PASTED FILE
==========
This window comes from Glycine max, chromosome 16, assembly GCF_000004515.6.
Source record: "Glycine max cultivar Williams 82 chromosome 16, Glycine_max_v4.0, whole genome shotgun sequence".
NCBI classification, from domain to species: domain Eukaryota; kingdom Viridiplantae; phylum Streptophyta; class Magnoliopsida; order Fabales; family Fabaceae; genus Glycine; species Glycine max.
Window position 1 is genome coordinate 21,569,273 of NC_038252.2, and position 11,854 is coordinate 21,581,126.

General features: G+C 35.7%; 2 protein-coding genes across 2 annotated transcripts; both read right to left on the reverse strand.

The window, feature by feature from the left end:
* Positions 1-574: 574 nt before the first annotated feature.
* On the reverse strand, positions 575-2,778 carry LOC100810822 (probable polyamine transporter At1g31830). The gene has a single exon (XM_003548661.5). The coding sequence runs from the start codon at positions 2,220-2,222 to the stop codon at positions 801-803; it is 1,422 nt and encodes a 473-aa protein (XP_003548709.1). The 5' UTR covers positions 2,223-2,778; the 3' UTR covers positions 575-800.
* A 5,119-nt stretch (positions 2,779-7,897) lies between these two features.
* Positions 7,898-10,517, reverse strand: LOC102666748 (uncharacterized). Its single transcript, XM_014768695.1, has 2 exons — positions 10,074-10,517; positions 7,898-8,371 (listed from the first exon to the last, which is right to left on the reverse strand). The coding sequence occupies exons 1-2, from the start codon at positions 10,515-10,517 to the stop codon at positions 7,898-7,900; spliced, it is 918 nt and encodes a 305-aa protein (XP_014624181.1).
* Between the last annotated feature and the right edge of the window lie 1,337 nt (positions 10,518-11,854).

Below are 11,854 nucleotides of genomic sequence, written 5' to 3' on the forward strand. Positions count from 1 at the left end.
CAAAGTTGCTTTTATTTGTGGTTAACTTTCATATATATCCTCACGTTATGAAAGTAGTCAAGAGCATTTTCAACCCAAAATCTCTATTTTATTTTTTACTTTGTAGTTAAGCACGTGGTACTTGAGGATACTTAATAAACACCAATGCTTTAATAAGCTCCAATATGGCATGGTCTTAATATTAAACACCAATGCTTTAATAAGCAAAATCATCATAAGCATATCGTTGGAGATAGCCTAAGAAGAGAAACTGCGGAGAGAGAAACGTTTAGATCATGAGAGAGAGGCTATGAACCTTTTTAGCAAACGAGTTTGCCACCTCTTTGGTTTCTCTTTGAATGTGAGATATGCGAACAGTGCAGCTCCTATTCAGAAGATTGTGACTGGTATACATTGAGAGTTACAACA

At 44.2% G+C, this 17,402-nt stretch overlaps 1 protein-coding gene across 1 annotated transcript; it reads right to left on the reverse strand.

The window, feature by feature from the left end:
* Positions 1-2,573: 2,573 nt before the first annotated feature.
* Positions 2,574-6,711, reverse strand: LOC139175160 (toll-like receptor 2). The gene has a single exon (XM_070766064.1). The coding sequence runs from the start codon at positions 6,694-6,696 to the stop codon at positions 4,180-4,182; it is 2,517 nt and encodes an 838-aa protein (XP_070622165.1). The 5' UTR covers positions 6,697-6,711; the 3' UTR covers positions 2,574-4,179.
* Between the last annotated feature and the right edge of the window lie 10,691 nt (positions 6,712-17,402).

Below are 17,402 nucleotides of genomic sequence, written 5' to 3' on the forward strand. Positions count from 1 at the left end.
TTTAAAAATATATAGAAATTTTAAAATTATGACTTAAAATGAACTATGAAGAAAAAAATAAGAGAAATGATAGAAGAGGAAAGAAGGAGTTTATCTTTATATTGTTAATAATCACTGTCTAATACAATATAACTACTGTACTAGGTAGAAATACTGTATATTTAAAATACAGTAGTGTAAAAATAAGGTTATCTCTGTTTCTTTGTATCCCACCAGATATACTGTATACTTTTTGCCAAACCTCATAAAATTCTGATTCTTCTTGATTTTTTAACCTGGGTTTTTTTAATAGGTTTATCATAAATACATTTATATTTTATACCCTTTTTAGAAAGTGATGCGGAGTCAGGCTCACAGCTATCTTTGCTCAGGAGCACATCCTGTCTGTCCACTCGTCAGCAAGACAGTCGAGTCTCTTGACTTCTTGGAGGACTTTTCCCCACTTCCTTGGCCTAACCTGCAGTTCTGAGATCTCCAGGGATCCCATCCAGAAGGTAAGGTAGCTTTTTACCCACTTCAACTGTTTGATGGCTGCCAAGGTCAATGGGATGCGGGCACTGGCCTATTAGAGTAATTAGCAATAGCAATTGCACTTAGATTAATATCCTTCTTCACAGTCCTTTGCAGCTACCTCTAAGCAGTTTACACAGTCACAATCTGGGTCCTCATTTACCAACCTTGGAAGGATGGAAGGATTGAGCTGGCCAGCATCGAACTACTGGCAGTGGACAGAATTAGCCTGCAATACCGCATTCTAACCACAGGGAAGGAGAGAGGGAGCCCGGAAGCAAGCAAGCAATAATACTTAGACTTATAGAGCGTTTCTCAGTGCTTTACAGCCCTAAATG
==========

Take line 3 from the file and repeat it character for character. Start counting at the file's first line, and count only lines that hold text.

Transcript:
NCBI classification, from domain to species: domain Eukaryota; kingdom Viridiplantae; phylum Streptophyta; class Magnoliopsida; order Fabales; family Fabaceae; genus Glycine; species Glycine max.